'a monumental work of exploration' (czech).
GRANT, James A. A Walk Across Africa or Domestic Scenes From My Nile Journal. London, William Blackwood and Sons, 1864.
8vo. Original cream cloth, with gilt-stamped spine, title and front cover decoration of a M'Ganda warrior saluting, dark green endpapers; pp. xviii, 452, [2, Appendix B and advertisment on verso], [30, advertisments], folding map in rear pocket with the route from Zanzibar to the Mediterranean in red; covers somewhat darkened, as ususal, the large folding map a little toned and spotted, internally, apart from very few and light spots, a very good copy.
First edition, presentation copy, inscribed on half-title, together with a loosely inserted ALS by Grant. Rare account of travel across eastern equatorial Africa, by James Augustus Grant (1827-1892). Grant joined the explorer John Hanning Speke on his second journey to discover the source of the Nile in 1860. Unfortunately for Grant, he fell ill shortly after commencing the journey, which led to the explorers separating and leading quite individual escapades. Grant intended his book to work as a supplement to the journals of Speke, though it stands on its own merit, particularly due to the prolific amount of anthropological information. In his own words, it contains 'the ordinary life and pursuits, the habits and feelings of the natives'. He was presented with the Patron's Medal of the Royal Geographical Society in 1864, one of two highest accolades the organization awards. In addition, Grant was a keen natural historian, and made several botanical observations that would eventually make their way into Botany of the Speke and Grant Expedition in vol. xxix. of the Transactions of the Linnaean Society.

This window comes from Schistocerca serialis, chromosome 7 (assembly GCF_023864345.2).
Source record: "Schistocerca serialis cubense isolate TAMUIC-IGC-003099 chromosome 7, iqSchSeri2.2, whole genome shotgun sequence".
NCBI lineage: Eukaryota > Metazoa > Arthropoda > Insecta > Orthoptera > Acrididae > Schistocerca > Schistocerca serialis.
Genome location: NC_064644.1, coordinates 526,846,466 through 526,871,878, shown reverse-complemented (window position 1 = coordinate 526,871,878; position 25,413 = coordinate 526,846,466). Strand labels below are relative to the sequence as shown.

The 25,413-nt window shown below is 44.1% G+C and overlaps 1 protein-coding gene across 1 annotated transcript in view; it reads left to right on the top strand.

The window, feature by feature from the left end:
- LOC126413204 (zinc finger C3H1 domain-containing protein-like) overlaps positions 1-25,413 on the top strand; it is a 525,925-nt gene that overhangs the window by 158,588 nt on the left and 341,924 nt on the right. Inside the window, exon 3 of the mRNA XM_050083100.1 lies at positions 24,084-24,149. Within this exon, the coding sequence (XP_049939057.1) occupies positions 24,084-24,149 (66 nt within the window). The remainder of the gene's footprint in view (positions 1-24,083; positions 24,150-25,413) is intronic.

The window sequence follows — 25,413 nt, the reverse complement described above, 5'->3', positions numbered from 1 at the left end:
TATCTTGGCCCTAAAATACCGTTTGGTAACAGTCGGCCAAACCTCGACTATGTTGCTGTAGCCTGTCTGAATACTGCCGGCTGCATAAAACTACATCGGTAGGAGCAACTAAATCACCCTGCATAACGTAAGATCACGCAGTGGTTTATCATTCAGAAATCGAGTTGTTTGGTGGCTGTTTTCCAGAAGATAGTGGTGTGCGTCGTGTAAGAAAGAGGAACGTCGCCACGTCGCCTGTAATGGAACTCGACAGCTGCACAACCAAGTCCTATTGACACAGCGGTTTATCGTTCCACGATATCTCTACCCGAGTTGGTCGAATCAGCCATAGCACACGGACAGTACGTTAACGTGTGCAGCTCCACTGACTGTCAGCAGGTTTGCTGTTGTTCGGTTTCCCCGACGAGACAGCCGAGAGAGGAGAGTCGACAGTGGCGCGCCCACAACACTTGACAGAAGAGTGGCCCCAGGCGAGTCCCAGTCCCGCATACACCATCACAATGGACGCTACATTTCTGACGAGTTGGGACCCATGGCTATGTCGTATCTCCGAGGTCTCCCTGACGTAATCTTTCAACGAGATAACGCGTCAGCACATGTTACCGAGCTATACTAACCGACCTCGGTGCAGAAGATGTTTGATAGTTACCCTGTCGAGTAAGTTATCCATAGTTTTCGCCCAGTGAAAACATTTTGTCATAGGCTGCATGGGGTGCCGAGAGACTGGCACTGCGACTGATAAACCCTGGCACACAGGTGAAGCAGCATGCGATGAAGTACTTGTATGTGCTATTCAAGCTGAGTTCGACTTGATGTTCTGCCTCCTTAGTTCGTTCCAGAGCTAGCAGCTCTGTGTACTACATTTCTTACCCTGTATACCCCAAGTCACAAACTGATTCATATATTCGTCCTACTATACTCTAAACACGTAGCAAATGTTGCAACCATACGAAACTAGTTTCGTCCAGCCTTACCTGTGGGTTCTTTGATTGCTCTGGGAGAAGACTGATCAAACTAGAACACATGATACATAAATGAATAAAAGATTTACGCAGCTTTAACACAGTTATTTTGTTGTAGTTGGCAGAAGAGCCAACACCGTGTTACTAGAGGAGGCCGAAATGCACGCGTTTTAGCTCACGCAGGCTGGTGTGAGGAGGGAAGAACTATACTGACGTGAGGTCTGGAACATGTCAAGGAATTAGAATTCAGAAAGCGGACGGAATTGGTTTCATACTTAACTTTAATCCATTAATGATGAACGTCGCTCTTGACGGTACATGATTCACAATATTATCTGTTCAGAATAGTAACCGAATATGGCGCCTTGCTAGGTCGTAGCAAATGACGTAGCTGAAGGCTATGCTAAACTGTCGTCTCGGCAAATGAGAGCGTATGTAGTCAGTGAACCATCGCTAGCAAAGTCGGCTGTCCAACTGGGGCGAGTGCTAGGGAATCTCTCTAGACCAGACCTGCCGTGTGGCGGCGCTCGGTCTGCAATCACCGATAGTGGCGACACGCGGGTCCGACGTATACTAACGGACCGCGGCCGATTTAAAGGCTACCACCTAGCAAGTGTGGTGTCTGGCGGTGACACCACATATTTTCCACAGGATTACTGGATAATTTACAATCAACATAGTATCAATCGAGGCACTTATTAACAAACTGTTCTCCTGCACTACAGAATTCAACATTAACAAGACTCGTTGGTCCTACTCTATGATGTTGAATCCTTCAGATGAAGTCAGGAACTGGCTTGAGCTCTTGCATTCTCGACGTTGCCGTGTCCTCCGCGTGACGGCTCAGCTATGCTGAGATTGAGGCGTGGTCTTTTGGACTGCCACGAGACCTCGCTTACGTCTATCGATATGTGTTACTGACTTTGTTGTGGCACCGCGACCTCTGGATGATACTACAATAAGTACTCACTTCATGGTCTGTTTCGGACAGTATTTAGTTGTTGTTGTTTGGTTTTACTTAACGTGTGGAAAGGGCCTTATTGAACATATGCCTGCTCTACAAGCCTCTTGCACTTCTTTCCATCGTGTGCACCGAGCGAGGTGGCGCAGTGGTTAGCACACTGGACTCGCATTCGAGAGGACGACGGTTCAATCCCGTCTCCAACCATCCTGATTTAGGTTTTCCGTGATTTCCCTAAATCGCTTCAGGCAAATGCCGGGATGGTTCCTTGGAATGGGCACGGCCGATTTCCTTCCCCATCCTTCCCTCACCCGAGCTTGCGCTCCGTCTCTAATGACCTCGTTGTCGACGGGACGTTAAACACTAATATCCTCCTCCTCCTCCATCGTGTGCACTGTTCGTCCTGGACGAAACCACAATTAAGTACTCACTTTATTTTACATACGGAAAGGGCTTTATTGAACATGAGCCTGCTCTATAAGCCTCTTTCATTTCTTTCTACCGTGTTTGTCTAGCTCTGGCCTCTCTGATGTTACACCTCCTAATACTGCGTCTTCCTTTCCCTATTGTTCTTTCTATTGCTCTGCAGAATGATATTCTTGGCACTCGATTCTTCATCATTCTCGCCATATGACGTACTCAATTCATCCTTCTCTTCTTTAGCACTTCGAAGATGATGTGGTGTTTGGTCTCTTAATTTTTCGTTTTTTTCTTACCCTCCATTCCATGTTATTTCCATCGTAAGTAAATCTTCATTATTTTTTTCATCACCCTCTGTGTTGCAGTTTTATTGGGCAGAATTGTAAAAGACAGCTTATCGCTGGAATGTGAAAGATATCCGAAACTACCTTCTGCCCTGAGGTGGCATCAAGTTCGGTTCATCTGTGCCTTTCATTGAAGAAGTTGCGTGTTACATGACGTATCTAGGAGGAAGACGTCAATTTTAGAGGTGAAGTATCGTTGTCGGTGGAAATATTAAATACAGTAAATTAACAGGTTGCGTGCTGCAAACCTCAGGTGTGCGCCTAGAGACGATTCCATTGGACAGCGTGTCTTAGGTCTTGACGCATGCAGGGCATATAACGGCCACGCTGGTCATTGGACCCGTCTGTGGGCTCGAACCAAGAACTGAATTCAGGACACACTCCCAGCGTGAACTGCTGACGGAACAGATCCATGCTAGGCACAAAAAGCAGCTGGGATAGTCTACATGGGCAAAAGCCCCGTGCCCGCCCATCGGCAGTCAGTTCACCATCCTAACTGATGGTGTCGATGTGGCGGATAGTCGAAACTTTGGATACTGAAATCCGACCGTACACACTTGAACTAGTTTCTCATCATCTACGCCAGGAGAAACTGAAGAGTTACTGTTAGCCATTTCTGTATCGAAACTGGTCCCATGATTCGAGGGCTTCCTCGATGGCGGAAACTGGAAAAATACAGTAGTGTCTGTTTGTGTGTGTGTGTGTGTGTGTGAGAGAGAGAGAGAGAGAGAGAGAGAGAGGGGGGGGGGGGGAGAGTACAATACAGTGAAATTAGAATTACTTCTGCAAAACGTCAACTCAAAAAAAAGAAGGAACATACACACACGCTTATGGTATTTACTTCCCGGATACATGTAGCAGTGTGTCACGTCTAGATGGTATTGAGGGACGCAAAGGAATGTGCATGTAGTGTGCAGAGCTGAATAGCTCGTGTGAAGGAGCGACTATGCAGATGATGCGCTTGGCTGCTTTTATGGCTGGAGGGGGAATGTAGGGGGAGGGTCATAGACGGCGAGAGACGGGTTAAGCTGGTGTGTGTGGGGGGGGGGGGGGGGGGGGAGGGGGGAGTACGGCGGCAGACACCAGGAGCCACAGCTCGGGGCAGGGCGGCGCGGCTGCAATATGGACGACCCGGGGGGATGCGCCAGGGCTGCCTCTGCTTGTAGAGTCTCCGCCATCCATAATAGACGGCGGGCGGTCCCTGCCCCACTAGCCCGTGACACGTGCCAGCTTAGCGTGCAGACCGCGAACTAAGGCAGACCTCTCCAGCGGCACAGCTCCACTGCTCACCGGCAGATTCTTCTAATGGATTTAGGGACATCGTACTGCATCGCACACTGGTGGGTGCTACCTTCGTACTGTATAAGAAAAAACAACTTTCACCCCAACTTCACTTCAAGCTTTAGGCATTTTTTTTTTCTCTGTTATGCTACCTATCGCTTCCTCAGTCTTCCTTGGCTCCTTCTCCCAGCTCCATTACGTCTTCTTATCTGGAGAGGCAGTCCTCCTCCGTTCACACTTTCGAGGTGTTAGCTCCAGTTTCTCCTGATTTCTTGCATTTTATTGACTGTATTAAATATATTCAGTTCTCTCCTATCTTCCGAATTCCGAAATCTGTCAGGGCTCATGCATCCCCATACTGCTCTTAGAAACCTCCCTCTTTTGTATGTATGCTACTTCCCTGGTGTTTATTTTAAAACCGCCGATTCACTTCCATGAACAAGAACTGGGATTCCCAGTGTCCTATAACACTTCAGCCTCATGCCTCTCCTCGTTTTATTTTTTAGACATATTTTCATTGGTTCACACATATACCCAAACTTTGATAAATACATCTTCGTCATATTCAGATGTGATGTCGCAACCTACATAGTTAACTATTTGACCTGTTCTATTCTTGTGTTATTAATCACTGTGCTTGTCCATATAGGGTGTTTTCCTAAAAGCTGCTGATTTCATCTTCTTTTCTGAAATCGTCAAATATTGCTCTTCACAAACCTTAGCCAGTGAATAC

'In 1852 Grant had spent some time shooting tigers with his friend and fellow Indian army officer, John Hanning Speke, who in 1859 invited his companion to join the Royal Geographical Society Nile expedition. Speke hoped to prove his contention that Lake Victoria, which he had discovered in 1858, was the source of the Nile. The two explorers and their porters now embarked on the ‘long walk’ on which Palmerston was later to remark and so provide Grant with the title of his book, A Walk across Africa (1864). It took them inland from the east African coast to Tabora and then northwards around the western shores of Lake Victoria to the kingdom of Buganda and ultimately down the Nile valley to Egypt. Grant himself had been delayed by a badly ulcerated leg in Karagwe for some months and did not reach Buganda until May 1862. There had been other delays and separations of the travellers, for they had been moving through a region much disturbed by the effects of demands from the outside world for its products—principally ivory and slaves. Arab and Swahili traders, petty or great African rulers, all vied with one another in trying to take advantage of the situation and the explorers' caravan inevitably became caught up in the intrigues and hostilities. For most of the time they were strong enough not to be completely at the mercy of those they met, but they were rarely strong enough to dominate any situation. Obtaining porters was always difficult and Grant, who was in independent command of sections of the expedition on several occasions, learned patience and tact' (ODNB).
Provenance: The inscription on the half-title reads To Lady Macguign, with the kind regards of the author - her kinsman. Augustus Grant, dated in a St. James club, May 22, 1865. The ALS is a six-line note to one Stewart Gladstone, dated 1889.
Czech p. 66.